Having bought it, got it home and installed the batteries I was able to switch it on and begin recording right away using the default settings. However, there is a full settings menu so that you can set up the LB appropriately for whatever is best for you. The full settings menu is accessed from the top panel and is easy to navigate and a shorter version of the settings menu can be accessed from the front panel. Of course, the first thing I did was to try it out with all my microphones which involved multiple settings of the menu which was a bit tiresome but for everyday use I use three microphones for the majority of my work, all stereo, and now that I have the settings in place I don’t have to change them at all.
The front panel, the business end of the recorder, is excellent. Everything is clear and easy to get at. I especially like the master switch used for record and playback. Yes, it really is a proper switch which you turn from the mid “off” position going clockwise through “Test” (standby prior to record) and then to “Record” and anti-clockwise through “Stop” to “Play”. The switch has a positive action and it means that you actually have to turn something to engage “Record” which I find reassuring. I find it’s so much better and so much safer than pressing a button. I also like the screens. The one on the front is bright even in strong sunlight although it can be dimmed if required. The screen contains a wealth of information including the level metres and everything is very easy to read.
The LB has a 2Gb internal hard disk and it accepts Compact Flash cards type I and II. It also has a “hot-swap” facility which means that an almost full CF card can be replaced by a blank formatted CF card without loosing any information without stopping the recording – very useful in high-pressure situations.
I could write at length about all the technical things that impress about the LB, but this is not that sort of blog. Suffice it to say that my short experience of it shows that the Nagra LB seems to live up to the Nagra advertising – it really does seem to be what it says on the tin!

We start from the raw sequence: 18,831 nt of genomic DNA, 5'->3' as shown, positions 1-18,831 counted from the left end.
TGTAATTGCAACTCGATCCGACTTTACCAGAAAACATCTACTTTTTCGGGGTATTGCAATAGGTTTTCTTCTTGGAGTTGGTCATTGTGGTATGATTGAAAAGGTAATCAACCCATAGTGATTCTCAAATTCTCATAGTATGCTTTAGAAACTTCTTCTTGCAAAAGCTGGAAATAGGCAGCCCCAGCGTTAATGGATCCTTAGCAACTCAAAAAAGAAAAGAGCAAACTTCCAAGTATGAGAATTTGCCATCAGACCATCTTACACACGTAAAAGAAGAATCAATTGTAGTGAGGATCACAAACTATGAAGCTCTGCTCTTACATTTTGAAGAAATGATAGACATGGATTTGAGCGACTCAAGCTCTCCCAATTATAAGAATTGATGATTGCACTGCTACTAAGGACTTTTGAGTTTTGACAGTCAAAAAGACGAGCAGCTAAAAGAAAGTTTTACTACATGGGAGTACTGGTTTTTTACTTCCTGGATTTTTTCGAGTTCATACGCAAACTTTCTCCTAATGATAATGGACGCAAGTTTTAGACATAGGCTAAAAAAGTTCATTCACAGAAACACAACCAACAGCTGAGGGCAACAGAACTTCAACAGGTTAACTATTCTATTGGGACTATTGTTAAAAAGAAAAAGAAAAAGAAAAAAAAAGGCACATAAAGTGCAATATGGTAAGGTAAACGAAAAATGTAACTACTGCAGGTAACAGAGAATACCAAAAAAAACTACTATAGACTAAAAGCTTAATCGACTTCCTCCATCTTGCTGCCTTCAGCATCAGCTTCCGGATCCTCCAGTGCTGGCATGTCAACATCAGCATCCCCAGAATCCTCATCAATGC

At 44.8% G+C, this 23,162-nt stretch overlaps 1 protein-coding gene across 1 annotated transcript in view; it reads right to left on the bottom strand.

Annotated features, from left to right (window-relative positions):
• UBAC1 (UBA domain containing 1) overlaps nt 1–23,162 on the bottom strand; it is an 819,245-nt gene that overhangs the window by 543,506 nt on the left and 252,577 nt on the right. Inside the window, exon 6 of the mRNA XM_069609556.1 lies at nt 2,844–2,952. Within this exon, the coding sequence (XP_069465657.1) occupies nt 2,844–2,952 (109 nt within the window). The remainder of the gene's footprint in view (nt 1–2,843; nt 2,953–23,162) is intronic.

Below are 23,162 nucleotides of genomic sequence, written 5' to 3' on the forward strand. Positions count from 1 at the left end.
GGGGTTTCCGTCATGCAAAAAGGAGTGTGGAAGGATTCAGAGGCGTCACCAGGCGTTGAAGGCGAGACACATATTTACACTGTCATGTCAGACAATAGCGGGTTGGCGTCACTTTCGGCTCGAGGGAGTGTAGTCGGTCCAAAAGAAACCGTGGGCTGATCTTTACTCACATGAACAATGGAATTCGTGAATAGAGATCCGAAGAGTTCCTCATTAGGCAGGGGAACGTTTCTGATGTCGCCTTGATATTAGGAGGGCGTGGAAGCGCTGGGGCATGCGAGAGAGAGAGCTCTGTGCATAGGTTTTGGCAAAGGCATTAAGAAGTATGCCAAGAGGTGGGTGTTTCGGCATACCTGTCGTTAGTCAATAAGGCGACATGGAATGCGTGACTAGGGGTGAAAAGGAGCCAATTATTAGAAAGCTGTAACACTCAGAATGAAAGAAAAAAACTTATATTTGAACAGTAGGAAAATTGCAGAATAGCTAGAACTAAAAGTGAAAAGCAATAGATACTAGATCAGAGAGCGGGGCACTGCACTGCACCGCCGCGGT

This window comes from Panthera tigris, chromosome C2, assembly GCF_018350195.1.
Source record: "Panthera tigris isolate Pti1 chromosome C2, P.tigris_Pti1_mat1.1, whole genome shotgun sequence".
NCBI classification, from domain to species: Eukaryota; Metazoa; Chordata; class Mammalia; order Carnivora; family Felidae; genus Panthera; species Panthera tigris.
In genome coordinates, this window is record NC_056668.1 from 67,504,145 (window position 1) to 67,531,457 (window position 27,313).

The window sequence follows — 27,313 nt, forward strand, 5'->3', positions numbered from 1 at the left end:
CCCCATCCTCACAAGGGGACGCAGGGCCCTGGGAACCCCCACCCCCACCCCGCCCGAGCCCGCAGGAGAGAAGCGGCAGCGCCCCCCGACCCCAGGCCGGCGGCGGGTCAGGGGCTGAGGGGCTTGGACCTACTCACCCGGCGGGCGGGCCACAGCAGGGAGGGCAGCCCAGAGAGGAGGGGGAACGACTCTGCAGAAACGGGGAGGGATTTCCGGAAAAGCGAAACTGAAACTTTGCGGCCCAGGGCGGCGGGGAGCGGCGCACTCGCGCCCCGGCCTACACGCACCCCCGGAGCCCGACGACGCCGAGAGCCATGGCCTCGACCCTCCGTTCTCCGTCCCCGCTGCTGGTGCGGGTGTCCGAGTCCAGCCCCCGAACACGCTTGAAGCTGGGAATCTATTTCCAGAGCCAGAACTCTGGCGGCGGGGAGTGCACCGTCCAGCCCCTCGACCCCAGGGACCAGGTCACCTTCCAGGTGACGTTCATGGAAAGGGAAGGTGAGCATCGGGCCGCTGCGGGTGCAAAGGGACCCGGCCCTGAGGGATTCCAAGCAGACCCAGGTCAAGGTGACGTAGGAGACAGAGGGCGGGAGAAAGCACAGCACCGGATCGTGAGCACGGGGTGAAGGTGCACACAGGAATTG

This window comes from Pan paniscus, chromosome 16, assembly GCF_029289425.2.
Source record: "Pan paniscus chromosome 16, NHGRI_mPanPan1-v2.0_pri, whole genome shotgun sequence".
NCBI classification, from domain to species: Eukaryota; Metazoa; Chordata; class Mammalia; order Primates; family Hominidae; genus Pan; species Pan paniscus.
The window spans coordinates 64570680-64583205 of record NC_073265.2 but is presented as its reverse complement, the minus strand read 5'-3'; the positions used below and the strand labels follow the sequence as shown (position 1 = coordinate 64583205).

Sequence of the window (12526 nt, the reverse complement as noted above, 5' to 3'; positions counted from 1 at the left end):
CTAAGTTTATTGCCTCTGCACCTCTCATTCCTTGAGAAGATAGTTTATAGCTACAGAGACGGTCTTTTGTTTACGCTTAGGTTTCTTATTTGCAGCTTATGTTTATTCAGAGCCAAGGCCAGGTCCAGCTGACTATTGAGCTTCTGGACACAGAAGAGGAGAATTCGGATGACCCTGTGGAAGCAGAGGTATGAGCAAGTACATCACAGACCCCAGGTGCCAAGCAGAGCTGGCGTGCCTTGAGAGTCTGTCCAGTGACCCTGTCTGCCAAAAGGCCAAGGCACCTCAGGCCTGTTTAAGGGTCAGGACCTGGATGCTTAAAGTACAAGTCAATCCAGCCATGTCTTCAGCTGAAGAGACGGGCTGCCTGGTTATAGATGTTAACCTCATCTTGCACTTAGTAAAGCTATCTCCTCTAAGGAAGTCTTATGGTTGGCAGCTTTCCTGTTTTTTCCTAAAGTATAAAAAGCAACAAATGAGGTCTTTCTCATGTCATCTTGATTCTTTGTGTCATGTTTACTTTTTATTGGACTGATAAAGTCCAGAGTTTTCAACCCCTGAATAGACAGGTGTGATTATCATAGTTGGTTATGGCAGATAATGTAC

I gave the LB it’s first serious outing recording the fly-past on the morning of La Fête National on 14th July followed by recording the end of the Tour de France in the Champs Élysée at the end of July. I’ve also used it for some street recording. On all occasions the LB behaved impeccably.
For broadcast journalists working in a fast-moving news environment, the Nagra LB with its on-line editing and sophisticated communications facilities just has to be the best recorder on the market. For radio features and documentaries it is ideal – reliable, compact and easy to use. For more relaxed, general recording, the on-board editing and the communications facilities are a luxury rather than a necessity but the performance is exemplary.
For the sound recording that I specialise in the Nagra LB has so far proved to be a very valuable tool.
Finally, I think it’s always worth remembering that the hardware, however good or sophisticated, is not an end in itself – it is only a means to an end. Memorable sound recording is a product of the imagination not of the hardware.